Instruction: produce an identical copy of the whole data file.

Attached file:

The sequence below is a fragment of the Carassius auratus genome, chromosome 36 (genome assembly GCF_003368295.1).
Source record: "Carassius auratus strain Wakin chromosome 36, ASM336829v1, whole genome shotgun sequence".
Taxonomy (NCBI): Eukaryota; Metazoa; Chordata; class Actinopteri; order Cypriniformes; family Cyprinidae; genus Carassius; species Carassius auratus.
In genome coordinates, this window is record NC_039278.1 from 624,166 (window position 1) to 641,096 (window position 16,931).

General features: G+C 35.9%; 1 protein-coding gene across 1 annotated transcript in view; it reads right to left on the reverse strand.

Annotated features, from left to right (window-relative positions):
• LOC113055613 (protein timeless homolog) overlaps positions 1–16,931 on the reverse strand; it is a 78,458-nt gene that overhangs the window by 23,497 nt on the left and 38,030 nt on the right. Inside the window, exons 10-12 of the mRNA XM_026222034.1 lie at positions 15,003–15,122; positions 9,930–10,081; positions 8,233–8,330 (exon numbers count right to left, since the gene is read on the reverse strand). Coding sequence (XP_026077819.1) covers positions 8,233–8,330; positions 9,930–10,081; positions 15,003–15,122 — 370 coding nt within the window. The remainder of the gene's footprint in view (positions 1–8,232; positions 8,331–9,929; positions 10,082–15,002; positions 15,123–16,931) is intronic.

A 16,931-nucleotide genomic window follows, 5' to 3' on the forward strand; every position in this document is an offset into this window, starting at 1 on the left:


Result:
The sequence below is a fragment of the Carassius auratus genome, chromosome 36 (genome assembly GCF_003368295.1).
Source record: "Carassius auratus strain Wakin chromosome 36, ASM336829v1, whole genome shotgun sequence".
Taxonomy (NCBI): Eukaryota; Metazoa; Chordata; class Actinopteri; order Cypriniformes; family Cyprinidae; genus Carassius; species Carassius auratus.
In genome coordinates, this window is record NC_039278.1 from 624,166 (window position 1) to 641,096 (window position 16,931).

General features: G+C 35.9%; 1 protein-coding gene across 1 annotated transcript in view; it reads right to left on the reverse strand.

Annotated features, from left to right (window-relative positions):
• LOC113055613 (protein timeless homolog) overlaps positions 1–16,931 on the reverse strand; it is a 78,458-nt gene that overhangs the window by 23,497 nt on the left and 38,030 nt on the right. Inside the window, exons 10-12 of the mRNA XM_026222034.1 lie at positions 15,003–15,122; positions 9,930–10,081; positions 8,233–8,330 (exon numbers count right to left, since the gene is read on the reverse strand). Coding sequence (XP_026077819.1) covers positions 8,233–8,330; positions 9,930–10,081; positions 15,003–15,122 — 370 coding nt within the window. The remainder of the gene's footprint in view (positions 1–8,232; positions 8,331–9,929; positions 10,082–15,002; positions 15,123–16,931) is intronic.

A 16,931-nucleotide genomic window follows, 5' to 3' on the forward strand; every position in this document is an offset into this window, starting at 1 on the left: